• Angela Tahara

Choosing paints and setting up your Paint Pallet

A blank canvas stands before you. An idea, picture or drawing is off to the side, painting tools await your command, and tubes of paint are sitting in a pile to be called out for action. What to do? Color can make or break your design, intent and harmony. Some artists can break all the rules and get away with it, while another artist, can use the same colours and the results are a disaster. I am no master at colour, in fact, I always struggle at colour and that is part of the fun. There is a saying that if you are struggling, then you are learning, so I always ensure that I am struggling with every new painting that I put before myself.

One of my ritual disciplines is my colour pallet as I always choose my colours before I start painting. I lay the tubes all out and visualize the completed project and how the colours go together. I mix the colours in my head and even consult my colour mixing book to ensure that I have the right choices before me. I do this for 4 reasons.

#1. Structure. To have your paints readily before you and not be searching around in your piles when you should be creative instead. By piles I am actually very organized. I have my yellows in a yellow bin, and my browns in a brown bin, etc.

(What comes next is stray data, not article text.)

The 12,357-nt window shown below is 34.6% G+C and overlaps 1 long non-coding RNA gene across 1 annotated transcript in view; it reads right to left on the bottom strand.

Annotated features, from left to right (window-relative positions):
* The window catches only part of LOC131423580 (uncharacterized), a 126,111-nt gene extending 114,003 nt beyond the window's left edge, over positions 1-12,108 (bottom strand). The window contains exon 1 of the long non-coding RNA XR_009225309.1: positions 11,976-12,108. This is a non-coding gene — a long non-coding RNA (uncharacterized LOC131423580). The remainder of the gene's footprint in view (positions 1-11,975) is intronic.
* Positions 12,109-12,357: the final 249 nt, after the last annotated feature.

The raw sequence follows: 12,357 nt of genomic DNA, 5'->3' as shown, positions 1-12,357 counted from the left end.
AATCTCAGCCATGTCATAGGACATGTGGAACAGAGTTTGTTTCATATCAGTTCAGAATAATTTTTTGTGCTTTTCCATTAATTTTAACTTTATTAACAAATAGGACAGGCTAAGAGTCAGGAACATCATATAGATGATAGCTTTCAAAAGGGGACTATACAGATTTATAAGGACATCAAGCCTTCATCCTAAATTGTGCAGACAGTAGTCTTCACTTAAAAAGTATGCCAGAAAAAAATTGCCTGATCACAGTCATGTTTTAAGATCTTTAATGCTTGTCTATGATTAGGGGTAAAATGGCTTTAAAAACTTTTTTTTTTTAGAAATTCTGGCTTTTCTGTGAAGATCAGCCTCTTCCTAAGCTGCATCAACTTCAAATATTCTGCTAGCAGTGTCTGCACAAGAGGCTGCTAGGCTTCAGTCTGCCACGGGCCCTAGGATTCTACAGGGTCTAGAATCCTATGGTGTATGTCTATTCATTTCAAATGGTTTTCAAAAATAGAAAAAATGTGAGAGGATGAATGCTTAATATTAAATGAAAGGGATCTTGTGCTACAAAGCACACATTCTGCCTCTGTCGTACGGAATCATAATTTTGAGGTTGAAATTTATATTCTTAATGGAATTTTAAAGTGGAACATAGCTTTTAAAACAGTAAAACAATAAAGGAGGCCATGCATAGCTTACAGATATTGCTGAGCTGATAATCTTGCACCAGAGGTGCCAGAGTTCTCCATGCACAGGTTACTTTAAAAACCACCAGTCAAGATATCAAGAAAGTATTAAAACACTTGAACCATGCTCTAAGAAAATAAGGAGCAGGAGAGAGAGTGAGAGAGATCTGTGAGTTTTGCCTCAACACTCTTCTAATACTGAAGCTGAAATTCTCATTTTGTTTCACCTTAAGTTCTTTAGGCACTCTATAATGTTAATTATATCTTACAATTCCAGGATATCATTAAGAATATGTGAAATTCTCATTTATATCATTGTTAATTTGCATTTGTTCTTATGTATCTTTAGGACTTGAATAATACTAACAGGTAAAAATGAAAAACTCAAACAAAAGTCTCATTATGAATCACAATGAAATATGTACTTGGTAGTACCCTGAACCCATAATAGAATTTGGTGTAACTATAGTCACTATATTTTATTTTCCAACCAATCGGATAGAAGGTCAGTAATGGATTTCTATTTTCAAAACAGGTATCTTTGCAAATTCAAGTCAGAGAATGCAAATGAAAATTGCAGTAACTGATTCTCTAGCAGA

#2. Planning. This gives you a chance to see if your colours are harmonious and work together right from the start. Is that “red” vibrant enough for the effect that you want, or should you bump it up a bit? This is when you can change things up to get your message out.

#3. The most important point in my opinion -> Harmony. If you are using these choice colours, you want to mix these colours with each of the others in order to get certain effects. Not always of course, you have free will, however, if you need to add a red to a blue, you want to maybe consider the red that you have in your pallet because it is already tied into the ‘thread’ of your painting tapestry. Even if the red and blue becomes another colour, it is a subconscious harmony.

#4. Less is more. I am a true believer in minimalism. I would not, for the life of me stifle the creativity of another ‘s decision to throw in lots and lots of colour choices. However, for me, I can do an entire painting with Naples yellow, red, black, white, burnt umber and maybe cerulean blue, or even less, and it would be vibrant. It is part of my challenge to see the range I can get, with less.

One last tip. If you are oil painting, have your pallet in a thin container that you can seal up, and stick that sucker in the freezer when your session is done. Then on your next session, you can start right where you left off. That pallet should stay fresh for a month or more.

Enjoy the gift of creativity!

Angela Tahara